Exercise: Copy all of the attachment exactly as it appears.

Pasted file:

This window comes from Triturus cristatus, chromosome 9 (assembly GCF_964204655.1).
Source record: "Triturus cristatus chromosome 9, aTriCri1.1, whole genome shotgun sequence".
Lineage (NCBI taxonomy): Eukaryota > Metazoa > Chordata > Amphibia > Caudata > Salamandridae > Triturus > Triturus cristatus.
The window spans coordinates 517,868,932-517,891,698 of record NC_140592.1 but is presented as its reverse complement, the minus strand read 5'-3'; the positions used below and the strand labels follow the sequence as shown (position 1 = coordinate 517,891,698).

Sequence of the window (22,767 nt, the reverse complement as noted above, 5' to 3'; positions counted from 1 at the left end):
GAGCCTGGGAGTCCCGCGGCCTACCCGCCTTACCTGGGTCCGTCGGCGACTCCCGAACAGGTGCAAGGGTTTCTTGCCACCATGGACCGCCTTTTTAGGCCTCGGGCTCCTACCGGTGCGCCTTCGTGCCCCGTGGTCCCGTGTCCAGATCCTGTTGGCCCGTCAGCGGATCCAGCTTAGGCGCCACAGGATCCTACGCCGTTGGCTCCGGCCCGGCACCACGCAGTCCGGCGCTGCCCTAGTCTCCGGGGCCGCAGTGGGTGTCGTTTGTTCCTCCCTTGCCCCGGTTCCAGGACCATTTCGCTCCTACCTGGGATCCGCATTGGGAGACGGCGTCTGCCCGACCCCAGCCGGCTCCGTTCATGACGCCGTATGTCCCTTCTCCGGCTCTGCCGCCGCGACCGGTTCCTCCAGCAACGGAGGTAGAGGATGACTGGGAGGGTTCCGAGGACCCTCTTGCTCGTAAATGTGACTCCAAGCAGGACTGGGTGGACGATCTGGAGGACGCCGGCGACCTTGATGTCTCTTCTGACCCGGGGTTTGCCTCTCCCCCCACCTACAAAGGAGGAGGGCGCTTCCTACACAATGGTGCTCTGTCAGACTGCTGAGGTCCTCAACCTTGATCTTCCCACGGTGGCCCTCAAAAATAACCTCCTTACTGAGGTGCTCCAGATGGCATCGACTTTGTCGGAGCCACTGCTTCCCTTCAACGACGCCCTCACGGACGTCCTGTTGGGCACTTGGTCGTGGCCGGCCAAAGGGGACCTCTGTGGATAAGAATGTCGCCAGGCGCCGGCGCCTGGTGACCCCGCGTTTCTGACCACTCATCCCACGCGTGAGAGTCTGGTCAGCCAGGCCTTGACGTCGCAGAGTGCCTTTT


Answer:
This window comes from Triturus cristatus, chromosome 9 (assembly GCF_964204655.1).
Source record: "Triturus cristatus chromosome 9, aTriCri1.1, whole genome shotgun sequence".
Lineage (NCBI taxonomy): Eukaryota > Metazoa > Chordata > Amphibia > Caudata > Salamandridae > Triturus > Triturus cristatus.
The window spans coordinates 517,868,932-517,891,698 of record NC_140592.1 but is presented as its reverse complement, the minus strand read 5'-3'; the positions used below and the strand labels follow the sequence as shown (position 1 = coordinate 517,891,698).

Sequence of the window (22,767 nt, the reverse complement as noted above, 5' to 3'; positions counted from 1 at the left end):
GAGCCTGGGAGTCCCGCGGCCTACCCGCCTTACCTGGGTCCGTCGGCGACTCCCGAACAGGTGCAAGGGTTTCTTGCCACCATGGACCGCCTTTTTAGGCCTCGGGCTCCTACCGGTGCGCCTTCGTGCCCCGTGGTCCCGTGTCCAGATCCTGTTGGCCCGTCAGCGGATCCAGCTTAGGCGCCACAGGATCCTACGCCGTTGGCTCCGGCCCGGCACCACGCAGTCCGGCGCTGCCCTAGTCTCCGGGGCCGCAGTGGGTGTCGTTTGTTCCTCCCTTGCCCCGGTTCCAGGACCATTTCGCTCCTACCTGGGATCCGCATTGGGAGACGGCGTCTGCCCGACCCCAGCCGGCTCCGTTCATGACGCCGTATGTCCCTTCTCCGGCTCTGCCGCCGCGACCGGTTCCTCCAGCAACGGAGGTAGAGGATGACTGGGAGGGTTCCGAGGACCCTCTTGCTCGTAAATGTGACTCCAAGCAGGACTGGGTGGACGATCTGGAGGACGCCGGCGACCTTGATGTCTCTTCTGACCCGGGGTTTGCCTCTCCCCCCACCTACAAAGGAGGAGGGCGCTTCCTACACAATGGTGCTCTGTCAGACTGCTGAGGTCCTCAACCTTGATCTTCCCACGGTGGCCCTCAAAAATAACCTCCTTACTGAGGTGCTCCAGATGGCATCGACTTTGTCGGAGCCACTGCTTCCCTTCAACGACGCCCTCACGGACGTCCTGTTGGGCACTTGGTCGTGGCCGGCCAAAGGGGACCTCTGTGGATAAGAATGTCGCCAGGCGCCGGCGCCTGGTGACCCCGCGTTTCTGACCACTCATCCCACGCGTGAGAGTCTGGTCAGCCAGGCCTTGACGTCGCAGAGTGCCTTTT